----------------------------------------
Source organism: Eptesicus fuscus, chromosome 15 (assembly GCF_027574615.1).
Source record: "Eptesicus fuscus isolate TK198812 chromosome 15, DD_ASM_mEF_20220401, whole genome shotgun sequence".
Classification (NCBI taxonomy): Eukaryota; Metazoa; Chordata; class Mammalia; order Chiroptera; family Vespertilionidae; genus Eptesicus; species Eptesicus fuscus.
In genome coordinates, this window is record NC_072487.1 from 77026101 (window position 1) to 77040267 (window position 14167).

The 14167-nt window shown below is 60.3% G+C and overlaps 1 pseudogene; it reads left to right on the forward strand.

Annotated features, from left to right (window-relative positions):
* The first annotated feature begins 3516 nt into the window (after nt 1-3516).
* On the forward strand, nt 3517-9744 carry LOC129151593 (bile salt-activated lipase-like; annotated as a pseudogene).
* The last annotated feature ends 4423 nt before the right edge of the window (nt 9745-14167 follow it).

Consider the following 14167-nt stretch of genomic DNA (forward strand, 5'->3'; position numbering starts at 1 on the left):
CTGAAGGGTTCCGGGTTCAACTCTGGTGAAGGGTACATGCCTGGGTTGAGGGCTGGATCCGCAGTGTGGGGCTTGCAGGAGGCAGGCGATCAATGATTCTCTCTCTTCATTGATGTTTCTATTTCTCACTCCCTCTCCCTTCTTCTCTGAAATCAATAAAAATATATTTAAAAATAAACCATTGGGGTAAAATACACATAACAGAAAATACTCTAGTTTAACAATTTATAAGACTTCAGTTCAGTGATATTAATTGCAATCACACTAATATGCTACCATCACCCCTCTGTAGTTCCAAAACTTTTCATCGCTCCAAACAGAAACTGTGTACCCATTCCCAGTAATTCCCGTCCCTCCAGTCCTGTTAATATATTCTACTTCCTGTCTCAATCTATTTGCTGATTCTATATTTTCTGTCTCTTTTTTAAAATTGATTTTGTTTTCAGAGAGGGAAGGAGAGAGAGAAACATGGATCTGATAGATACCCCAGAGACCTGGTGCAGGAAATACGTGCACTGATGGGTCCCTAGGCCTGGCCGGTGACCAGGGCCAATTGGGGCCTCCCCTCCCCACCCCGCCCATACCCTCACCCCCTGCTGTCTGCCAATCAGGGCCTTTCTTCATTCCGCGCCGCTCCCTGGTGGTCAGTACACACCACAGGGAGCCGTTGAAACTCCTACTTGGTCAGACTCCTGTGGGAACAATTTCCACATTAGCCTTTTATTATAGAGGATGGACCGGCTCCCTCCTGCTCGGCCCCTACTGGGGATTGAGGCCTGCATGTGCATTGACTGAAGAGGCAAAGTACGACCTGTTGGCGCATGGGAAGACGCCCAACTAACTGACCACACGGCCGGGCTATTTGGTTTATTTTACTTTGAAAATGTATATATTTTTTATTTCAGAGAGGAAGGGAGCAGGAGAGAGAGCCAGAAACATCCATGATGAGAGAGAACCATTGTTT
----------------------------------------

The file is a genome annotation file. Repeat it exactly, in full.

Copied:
Source organism: Eptesicus fuscus, chromosome 15 (assembly GCF_027574615.1).
Source record: "Eptesicus fuscus isolate TK198812 chromosome 15, DD_ASM_mEF_20220401, whole genome shotgun sequence".
Classification (NCBI taxonomy): Eukaryota; Metazoa; Chordata; class Mammalia; order Chiroptera; family Vespertilionidae; genus Eptesicus; species Eptesicus fuscus.
In genome coordinates, this window is record NC_072487.1 from 77026101 (window position 1) to 77040267 (window position 14167).

The 14167-nt window shown below is 60.3% G+C and overlaps 1 pseudogene; it reads left to right on the forward strand.

Annotated features, from left to right (window-relative positions):
* The first annotated feature begins 3516 nt into the window (after nt 1-3516).
* On the forward strand, nt 3517-9744 carry LOC129151593 (bile salt-activated lipase-like; annotated as a pseudogene).
* The last annotated feature ends 4423 nt before the right edge of the window (nt 9745-14167 follow it).

Consider the following 14167-nt stretch of genomic DNA (forward strand, 5'->3'; position numbering starts at 1 on the left):
CTGAAGGGTTCCGGGTTCAACTCTGGTGAAGGGTACATGCCTGGGTTGAGGGCTGGATCCGCAGTGTGGGGCTTGCAGGAGGCAGGCGATCAATGATTCTCTCTCTTCATTGATGTTTCTATTTCTCACTCCCTCTCCCTTCTTCTCTGAAATCAATAAAAATATATTTAAAAATAAACCATTGGGGTAAAATACACATAACAGAAAATACTCTAGTTTAACAATTTATAAGACTTCAGTTCAGTGATATTAATTGCAATCACACTAATATGCTACCATCACCCCTCTGTAGTTCCAAAACTTTTCATCGCTCCAAACAGAAACTGTGTACCCATTCCCAGTAATTCCCGTCCCTCCAGTCCTGTTAATATATTCTACTTCCTGTCTCAATCTATTTGCTGATTCTATATTTTCTGTCTCTTTTTTAAAATTGATTTTGTTTTCAGAGAGGGAAGGAGAGAGAGAAACATGGATCTGATAGATACCCCAGAGACCTGGTGCAGGAAATACGTGCACTGATGGGTCCCTAGGCCTGGCCGGTGACCAGGGCCAATTGGGGCCTCCCCTCCCCACCCCGCCCATACCCTCACCCCCTGCTGTCTGCCAATCAGGGCCTTTCTTCATTCCGCGCCGCTCCCTGGTGGTCAGTACACACCACAGGGAGCCGTTGAAACTCCTACTTGGTCAGACTCCTGTGGGAACAATTTCCACATTAGCCTTTTATTATAGAGGATGGACCGGCTCCCTCCTGCTCGGCCCCTACTGGGGATTGAGGCCTGCATGTGCATTGACTGAAGAGGCAAAGTACGACCTGTTGGCGCATGGGAAGACGCCCAACTAACTGACCACACGGCCGGGCTATTTGGTTTATTTTACTTTGAAAATGTATATATTTTTTATTTCAGAGAGGAAGGGAGCAGGAGAGAGAGCCAGAAACATCCATGATGAGAGAGAACCATTGTTT